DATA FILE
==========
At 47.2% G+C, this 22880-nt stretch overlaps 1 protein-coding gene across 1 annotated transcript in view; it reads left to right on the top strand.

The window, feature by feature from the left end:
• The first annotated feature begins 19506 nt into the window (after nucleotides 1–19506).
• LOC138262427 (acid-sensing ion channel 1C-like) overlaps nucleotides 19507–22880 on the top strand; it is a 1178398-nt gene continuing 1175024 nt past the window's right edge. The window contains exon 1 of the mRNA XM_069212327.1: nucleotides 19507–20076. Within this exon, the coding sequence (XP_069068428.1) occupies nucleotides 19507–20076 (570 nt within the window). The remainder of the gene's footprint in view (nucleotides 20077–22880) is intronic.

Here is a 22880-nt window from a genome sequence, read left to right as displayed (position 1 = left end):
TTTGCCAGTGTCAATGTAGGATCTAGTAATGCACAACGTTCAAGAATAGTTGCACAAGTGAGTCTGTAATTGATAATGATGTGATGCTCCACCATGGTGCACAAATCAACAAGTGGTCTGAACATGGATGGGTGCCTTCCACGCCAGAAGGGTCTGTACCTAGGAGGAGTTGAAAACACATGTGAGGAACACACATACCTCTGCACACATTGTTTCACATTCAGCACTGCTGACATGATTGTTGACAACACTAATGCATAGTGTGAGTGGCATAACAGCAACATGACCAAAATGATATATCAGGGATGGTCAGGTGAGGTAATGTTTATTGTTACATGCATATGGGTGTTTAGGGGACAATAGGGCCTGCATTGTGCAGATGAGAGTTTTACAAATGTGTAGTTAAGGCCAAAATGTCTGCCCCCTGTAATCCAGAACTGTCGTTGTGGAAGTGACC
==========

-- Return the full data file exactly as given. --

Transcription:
At 47.2% G+C, this 22880-nt stretch overlaps 1 protein-coding gene across 1 annotated transcript in view; it reads left to right on the top strand.

The window, feature by feature from the left end:
• The first annotated feature begins 19506 nt into the window (after nucleotides 1–19506).
• LOC138262427 (acid-sensing ion channel 1C-like) overlaps nucleotides 19507–22880 on the top strand; it is a 1178398-nt gene continuing 1175024 nt past the window's right edge. The window contains exon 1 of the mRNA XM_069212327.1: nucleotides 19507–20076. Within this exon, the coding sequence (XP_069068428.1) occupies nucleotides 19507–20076 (570 nt within the window). The remainder of the gene's footprint in view (nucleotides 20077–22880) is intronic.

Here is a 22880-nt window from a genome sequence, read left to right as displayed (position 1 = left end):
TTTGCCAGTGTCAATGTAGGATCTAGTAATGCACAACGTTCAAGAATAGTTGCACAAGTGAGTCTGTAATTGATAATGATGTGATGCTCCACCATGGTGCACAAATCAACAAGTGGTCTGAACATGGATGGGTGCCTTCCACGCCAGAAGGGTCTGTACCTAGGAGGAGTTGAAAACACATGTGAGGAACACACATACCTCTGCACACATTGTTTCACATTCAGCACTGCTGACATGATTGTTGACAACACTAATGCATAGTGTGAGTGGCATAACAGCAACATGACCAAAATGATATATCAGGGATGGTCAGGTGAGGTAATGTTTATTGTTACATGCATATGGGTGTTTAGGGGACAATAGGGCCTGCATTGTGCAGATGAGAGTTTTACAAATGTGTAGTTAAGGCCAAAATGTCTGCCCCCTGTAATCCAGAACTGTCGTTGTGGAAGTGACC